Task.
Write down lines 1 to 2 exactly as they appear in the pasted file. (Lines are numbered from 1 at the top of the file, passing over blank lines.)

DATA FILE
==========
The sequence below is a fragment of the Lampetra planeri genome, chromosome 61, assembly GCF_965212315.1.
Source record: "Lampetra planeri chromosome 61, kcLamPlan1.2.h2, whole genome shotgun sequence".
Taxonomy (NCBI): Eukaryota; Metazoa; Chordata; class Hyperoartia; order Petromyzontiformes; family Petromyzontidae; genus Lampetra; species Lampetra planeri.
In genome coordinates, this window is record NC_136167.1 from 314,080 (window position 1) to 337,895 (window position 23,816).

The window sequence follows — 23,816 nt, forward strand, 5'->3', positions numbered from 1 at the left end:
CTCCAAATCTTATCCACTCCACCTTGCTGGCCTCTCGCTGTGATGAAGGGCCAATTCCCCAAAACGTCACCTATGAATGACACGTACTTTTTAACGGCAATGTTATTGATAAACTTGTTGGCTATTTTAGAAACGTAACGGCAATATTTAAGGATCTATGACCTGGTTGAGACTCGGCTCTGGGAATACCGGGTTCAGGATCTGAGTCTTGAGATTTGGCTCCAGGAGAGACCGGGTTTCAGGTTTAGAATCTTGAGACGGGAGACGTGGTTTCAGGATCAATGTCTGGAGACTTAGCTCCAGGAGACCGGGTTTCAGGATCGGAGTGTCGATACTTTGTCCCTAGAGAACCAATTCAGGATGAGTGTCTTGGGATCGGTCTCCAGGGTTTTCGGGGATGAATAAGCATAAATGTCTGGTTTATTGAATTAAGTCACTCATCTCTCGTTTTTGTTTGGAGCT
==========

The sequence below is a fragment of the Lampetra planeri genome, chromosome 61, assembly GCF_965212315.1.
Source record: "Lampetra planeri chromosome 61, kcLamPlan1.2.h2, whole genome shotgun sequence".